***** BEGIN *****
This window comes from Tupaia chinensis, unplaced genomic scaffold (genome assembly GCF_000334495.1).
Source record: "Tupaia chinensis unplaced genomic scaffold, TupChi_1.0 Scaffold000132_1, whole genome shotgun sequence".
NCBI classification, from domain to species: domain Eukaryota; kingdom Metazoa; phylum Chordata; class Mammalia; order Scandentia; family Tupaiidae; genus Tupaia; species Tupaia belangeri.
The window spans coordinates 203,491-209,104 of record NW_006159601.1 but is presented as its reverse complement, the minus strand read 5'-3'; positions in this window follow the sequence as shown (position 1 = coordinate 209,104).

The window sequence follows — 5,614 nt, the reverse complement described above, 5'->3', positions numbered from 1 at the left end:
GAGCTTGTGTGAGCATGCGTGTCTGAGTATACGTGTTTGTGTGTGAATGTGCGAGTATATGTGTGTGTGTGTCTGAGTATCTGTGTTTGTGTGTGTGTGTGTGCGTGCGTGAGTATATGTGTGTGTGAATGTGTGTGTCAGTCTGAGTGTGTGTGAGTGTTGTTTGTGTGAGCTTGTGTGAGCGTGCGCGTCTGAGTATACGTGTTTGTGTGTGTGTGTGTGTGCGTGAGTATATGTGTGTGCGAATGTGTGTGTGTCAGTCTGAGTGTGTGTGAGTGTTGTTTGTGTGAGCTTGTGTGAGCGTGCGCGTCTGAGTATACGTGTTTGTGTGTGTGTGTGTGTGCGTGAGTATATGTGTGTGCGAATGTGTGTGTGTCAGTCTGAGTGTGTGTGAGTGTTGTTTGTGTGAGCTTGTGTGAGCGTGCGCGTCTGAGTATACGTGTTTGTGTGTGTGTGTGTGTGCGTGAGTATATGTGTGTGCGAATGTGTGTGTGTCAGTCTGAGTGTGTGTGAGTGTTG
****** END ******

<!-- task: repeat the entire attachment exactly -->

This window comes from Tupaia chinensis, unplaced genomic scaffold (genome assembly GCF_000334495.1).
Source record: "Tupaia chinensis unplaced genomic scaffold, TupChi_1.0 Scaffold000132_1, whole genome shotgun sequence".
NCBI classification, from domain to species: domain Eukaryota; kingdom Metazoa; phylum Chordata; class Mammalia; order Scandentia; family Tupaiidae; genus Tupaia; species Tupaia belangeri.
The window spans coordinates 203,491-209,104 of record NW_006159601.1 but is presented as its reverse complement, the minus strand read 5'-3'; positions in this window follow the sequence as shown (position 1 = coordinate 209,104).

The window sequence follows — 5,614 nt, the reverse complement described above, 5'->3', positions numbered from 1 at the left end:
GAGCTTGTGTGAGCATGCGTGTCTGAGTATACGTGTTTGTGTGTGAATGTGCGAGTATATGTGTGTGTGTGTCTGAGTATCTGTGTTTGTGTGTGTGTGTGTGCGTGCGTGAGTATATGTGTGTGTGAATGTGTGTGTCAGTCTGAGTGTGTGTGAGTGTTGTTTGTGTGAGCTTGTGTGAGCGTGCGCGTCTGAGTATACGTGTTTGTGTGTGTGTGTGTGTGCGTGAGTATATGTGTGTGCGAATGTGTGTGTGTCAGTCTGAGTGTGTGTGAGTGTTGTTTGTGTGAGCTTGTGTGAGCGTGCGCGTCTGAGTATACGTGTTTGTGTGTGTGTGTGTGTGCGTGAGTATATGTGTGTGCGAATGTGTGTGTGTCAGTCTGAGTGTGTGTGAGTGTTGTTTGTGTGAGCTTGTGTGAGCGTGCGCGTCTGAGTATACGTGTTTGTGTGTGTGTGTGTGTGCGTGAGTATATGTGTGTGCGAATGTGTGTGTGTCAGTCTGAGTGTGTGTGAGTGTTG